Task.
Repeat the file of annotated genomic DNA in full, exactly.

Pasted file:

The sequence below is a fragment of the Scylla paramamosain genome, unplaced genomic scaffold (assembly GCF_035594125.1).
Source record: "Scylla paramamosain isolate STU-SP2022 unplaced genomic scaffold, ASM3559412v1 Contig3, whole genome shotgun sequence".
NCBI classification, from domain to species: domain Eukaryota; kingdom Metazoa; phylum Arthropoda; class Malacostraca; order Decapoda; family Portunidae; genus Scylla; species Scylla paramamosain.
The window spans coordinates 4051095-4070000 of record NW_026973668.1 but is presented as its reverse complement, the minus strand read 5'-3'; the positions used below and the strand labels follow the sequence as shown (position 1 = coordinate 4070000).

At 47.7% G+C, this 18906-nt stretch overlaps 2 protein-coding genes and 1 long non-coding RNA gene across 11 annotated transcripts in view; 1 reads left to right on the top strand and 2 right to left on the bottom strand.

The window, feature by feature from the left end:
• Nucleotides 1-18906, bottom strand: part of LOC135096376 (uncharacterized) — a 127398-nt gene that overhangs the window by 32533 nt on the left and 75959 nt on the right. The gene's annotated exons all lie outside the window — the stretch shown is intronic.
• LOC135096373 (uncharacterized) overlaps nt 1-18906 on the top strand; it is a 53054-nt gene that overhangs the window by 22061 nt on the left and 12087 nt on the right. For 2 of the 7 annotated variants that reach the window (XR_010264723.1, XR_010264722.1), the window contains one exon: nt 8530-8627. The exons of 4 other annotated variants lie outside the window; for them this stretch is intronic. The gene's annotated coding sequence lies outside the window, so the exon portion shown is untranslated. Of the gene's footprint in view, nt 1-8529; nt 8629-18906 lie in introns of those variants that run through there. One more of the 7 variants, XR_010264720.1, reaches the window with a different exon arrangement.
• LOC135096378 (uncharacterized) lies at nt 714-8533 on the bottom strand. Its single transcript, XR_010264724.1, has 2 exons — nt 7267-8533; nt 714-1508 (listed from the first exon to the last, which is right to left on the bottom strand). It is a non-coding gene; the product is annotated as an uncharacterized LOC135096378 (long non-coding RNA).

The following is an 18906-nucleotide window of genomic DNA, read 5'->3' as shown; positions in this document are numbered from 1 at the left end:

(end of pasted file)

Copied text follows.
The sequence below is a fragment of the Scylla paramamosain genome, unplaced genomic scaffold (assembly GCF_035594125.1).
Source record: "Scylla paramamosain isolate STU-SP2022 unplaced genomic scaffold, ASM3559412v1 Contig3, whole genome shotgun sequence".
NCBI classification, from domain to species: domain Eukaryota; kingdom Metazoa; phylum Arthropoda; class Malacostraca; order Decapoda; family Portunidae; genus Scylla; species Scylla paramamosain.
The window spans coordinates 4051095-4070000 of record NW_026973668.1 but is presented as its reverse complement, the minus strand read 5'-3'; the positions used below and the strand labels follow the sequence as shown (position 1 = coordinate 4070000).

At 47.7% G+C, this 18906-nt stretch overlaps 2 protein-coding genes and 1 long non-coding RNA gene across 11 annotated transcripts in view; 1 reads left to right on the top strand and 2 right to left on the bottom strand.

The window, feature by feature from the left end:
• Nucleotides 1-18906, bottom strand: part of LOC135096376 (uncharacterized) — a 127398-nt gene that overhangs the window by 32533 nt on the left and 75959 nt on the right. The gene's annotated exons all lie outside the window — the stretch shown is intronic.
• LOC135096373 (uncharacterized) overlaps nt 1-18906 on the top strand; it is a 53054-nt gene that overhangs the window by 22061 nt on the left and 12087 nt on the right. For 2 of the 7 annotated variants that reach the window (XR_010264723.1, XR_010264722.1), the window contains one exon: nt 8530-8627. The exons of 4 other annotated variants lie outside the window; for them this stretch is intronic. The gene's annotated coding sequence lies outside the window, so the exon portion shown is untranslated. Of the gene's footprint in view, nt 1-8529; nt 8629-18906 lie in introns of those variants that run through there. One more of the 7 variants, XR_010264720.1, reaches the window with a different exon arrangement.
• LOC135096378 (uncharacterized) lies at nt 714-8533 on the bottom strand. Its single transcript, XR_010264724.1, has 2 exons — nt 7267-8533; nt 714-1508 (listed from the first exon to the last, which is right to left on the bottom strand). It is a non-coding gene; the product is annotated as an uncharacterized LOC135096378 (long non-coding RNA).

The following is an 18906-nucleotide window of genomic DNA, read 5'->3' as shown; positions in this document are numbered from 1 at the left end: